4 out of 4 stars
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Have you ever read Peter Pan and been left with too many questions? Like, how could Peter fly? Have you wondered why he could understand Tinker Bell? If so, Dreaming of Neverland: Peter's Story by Janet Contreras is the book for you.
Peter Pankhurst is an adventurous little boy who is quite good at getting himself into trouble. Used to being the center of attention, his world is turned upside down with the arrival of his baby sister. He soon realizes, though, that this affords him newfound freedom to explore, as all eyes are on baby Annie. He starts with small adventures - a trip to the end of the block. Soon, he's brave enough to explore the park on his own. When he learns that a pirate ship will be docking nearby, he begs his parents to take him to see it. When they refuse, he sets off on his own. He decides there would be no harm in taking a peek inside, but he doesn't count on falling asleep and stowing away onboard. Where will Peter end up? Follow along on Peter's greatest adventure yet.
I've heard or seen a few retellings of the Peter Pan story including Hook, but I've never seen a prequel that explains the beginnings as does Dreaming of Neverland. I was thoroughly engaged in the story. It would be fun to immediately follow this book by reading the original Peter Pan story.
I think my favorite part of the book was the author's grasp of a young boy. When his mom tells him that his sister will be moving in with him, she uses the word "sharing." He isn't sure what this word means; but, the more she talks, the clearer it becomes. Finally, he thinks: "If he was correct, he was quite sure he did not like this new word." I could vividly picture a young, troublemaker of a boy being appalled at having to share a room with a much younger girl. It was not just Peter's character that was well-drawn, though. Tinker Bell was quirky and fun as well. Ms. Contreras had a good grasp of the original story and characters and used this knowledge to tell her own tale.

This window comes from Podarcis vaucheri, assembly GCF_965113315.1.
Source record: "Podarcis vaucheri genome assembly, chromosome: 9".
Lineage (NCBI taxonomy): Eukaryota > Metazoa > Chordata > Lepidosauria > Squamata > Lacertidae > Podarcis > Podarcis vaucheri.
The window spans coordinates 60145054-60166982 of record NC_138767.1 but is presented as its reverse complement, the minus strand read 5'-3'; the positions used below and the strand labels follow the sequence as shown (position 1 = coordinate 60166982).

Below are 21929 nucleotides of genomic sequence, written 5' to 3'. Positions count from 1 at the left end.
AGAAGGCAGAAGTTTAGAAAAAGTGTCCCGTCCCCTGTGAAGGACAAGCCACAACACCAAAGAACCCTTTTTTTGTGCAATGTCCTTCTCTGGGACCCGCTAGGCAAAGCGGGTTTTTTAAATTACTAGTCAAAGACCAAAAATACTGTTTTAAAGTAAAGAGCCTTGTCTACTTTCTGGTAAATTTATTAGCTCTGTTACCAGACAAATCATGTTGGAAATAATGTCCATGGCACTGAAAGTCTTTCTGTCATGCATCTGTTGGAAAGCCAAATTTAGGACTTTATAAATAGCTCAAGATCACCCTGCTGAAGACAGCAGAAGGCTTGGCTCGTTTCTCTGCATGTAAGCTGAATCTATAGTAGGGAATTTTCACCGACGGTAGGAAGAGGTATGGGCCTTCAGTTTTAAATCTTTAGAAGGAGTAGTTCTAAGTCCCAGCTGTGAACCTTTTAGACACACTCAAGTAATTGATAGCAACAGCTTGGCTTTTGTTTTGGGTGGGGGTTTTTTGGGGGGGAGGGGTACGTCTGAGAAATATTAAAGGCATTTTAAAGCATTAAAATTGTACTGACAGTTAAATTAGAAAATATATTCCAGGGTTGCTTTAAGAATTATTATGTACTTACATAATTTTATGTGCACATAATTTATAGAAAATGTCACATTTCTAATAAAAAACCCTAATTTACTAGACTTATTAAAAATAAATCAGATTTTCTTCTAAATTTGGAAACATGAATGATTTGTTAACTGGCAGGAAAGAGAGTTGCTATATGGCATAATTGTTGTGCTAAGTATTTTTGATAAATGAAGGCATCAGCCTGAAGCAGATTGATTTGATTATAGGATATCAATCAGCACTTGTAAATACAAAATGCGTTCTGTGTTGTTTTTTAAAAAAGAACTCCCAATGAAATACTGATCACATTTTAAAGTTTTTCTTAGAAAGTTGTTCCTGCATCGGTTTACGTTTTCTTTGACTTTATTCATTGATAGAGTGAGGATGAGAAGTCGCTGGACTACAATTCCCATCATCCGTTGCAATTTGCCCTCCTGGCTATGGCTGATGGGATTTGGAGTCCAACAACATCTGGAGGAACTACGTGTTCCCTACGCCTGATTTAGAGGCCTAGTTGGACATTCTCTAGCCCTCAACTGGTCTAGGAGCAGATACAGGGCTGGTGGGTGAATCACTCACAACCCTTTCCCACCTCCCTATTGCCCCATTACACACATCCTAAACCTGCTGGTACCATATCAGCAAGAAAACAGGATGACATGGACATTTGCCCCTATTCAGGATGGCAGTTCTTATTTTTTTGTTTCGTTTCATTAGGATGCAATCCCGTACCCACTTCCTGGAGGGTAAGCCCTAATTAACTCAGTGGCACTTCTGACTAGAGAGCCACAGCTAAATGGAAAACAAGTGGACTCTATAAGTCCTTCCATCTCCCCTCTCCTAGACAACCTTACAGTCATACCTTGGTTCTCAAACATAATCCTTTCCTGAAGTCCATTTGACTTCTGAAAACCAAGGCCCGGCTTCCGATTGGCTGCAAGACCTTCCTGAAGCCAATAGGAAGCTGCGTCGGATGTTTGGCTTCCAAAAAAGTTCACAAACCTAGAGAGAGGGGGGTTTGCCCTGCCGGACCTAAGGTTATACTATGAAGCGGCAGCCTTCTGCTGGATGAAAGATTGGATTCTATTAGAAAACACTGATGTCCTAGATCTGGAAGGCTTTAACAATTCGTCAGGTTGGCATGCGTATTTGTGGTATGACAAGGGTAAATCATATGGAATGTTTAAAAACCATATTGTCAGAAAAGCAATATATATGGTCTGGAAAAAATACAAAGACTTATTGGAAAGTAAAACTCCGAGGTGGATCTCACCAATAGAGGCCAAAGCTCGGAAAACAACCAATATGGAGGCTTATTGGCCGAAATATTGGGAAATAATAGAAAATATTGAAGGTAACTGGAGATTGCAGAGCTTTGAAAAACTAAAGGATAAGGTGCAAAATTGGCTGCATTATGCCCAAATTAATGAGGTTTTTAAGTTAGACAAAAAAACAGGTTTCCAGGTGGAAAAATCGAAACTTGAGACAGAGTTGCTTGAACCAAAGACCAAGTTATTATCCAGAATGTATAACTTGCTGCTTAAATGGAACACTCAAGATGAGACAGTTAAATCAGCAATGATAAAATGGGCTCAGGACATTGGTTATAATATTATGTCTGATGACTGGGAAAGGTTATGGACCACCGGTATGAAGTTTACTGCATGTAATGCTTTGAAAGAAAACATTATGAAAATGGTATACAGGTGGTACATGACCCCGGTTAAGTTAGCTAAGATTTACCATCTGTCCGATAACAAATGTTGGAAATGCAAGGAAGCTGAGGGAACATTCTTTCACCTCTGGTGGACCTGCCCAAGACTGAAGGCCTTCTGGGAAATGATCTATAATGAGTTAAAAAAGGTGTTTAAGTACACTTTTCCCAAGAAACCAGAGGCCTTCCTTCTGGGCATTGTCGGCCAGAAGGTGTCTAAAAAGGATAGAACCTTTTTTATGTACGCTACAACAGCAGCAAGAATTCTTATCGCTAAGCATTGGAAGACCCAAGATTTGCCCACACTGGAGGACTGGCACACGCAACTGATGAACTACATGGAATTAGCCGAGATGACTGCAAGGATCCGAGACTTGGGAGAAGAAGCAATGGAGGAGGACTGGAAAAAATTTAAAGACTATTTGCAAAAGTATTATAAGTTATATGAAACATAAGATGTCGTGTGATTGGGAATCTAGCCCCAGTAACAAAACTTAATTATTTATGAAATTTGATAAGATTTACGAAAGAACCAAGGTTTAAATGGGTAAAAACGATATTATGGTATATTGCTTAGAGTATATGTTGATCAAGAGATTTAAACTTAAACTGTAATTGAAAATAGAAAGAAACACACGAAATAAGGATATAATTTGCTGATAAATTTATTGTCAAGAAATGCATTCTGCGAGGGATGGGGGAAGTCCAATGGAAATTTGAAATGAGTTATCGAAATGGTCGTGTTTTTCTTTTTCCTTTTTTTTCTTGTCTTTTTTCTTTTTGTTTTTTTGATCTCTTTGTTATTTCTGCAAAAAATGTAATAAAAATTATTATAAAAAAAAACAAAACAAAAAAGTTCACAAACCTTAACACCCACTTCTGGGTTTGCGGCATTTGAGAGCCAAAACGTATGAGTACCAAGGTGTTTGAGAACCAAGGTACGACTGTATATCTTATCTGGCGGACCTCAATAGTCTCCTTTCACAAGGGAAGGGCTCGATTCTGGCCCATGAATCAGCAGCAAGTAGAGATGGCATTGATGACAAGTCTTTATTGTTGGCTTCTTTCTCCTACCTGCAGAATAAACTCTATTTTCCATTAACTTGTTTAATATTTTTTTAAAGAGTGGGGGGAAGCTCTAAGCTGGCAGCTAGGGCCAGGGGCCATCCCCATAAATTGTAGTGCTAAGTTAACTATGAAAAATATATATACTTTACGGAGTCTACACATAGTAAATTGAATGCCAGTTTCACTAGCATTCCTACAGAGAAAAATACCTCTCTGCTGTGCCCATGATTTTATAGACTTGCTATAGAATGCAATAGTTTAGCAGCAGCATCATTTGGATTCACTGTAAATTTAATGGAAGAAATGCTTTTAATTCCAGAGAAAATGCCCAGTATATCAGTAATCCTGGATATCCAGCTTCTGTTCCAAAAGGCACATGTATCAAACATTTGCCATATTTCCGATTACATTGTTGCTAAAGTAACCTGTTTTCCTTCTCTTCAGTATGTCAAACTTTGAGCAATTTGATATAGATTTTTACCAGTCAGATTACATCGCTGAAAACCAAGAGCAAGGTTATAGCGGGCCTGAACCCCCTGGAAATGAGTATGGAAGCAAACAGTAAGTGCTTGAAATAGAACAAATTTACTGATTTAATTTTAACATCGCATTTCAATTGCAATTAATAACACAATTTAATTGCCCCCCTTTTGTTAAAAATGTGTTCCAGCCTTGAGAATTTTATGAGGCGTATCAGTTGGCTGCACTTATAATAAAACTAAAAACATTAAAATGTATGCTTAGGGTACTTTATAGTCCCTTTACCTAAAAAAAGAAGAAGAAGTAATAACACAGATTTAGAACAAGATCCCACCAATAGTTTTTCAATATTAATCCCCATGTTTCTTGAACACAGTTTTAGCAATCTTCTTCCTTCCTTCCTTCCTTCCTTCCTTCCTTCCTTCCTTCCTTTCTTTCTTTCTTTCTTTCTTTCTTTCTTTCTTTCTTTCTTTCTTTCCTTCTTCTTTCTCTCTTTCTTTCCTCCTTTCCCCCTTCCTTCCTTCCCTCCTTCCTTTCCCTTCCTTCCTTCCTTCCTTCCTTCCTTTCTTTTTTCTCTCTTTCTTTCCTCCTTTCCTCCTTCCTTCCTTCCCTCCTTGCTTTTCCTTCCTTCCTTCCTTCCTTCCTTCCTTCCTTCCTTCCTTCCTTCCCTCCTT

There was nothing to dislike about the book. It's professionally edited, as I found only three small errors. The book is short enough to be an easy read. It's a chapter book, but the vocabulary isn't too advanced for younger readers. This would be a great story to read aloud as a family.
To summarize, I must give Dreaming of Neverland: Peter's Story 4 out of 4 stars. It further explains Peter Pan with great characterization and professional editing. I recommend it to families with young children, middle schoolers, or even adults that weren't quite satisfied with the original telling. However, it's not necessary to know or have read Peter Pan before starting this book. This is only the start of his adventures, though, so you'll most likely want to read more about him after finishing this book. I highly recommend Dreaming of Neverland. You won't regret reading it.
Dreaming of Neverland
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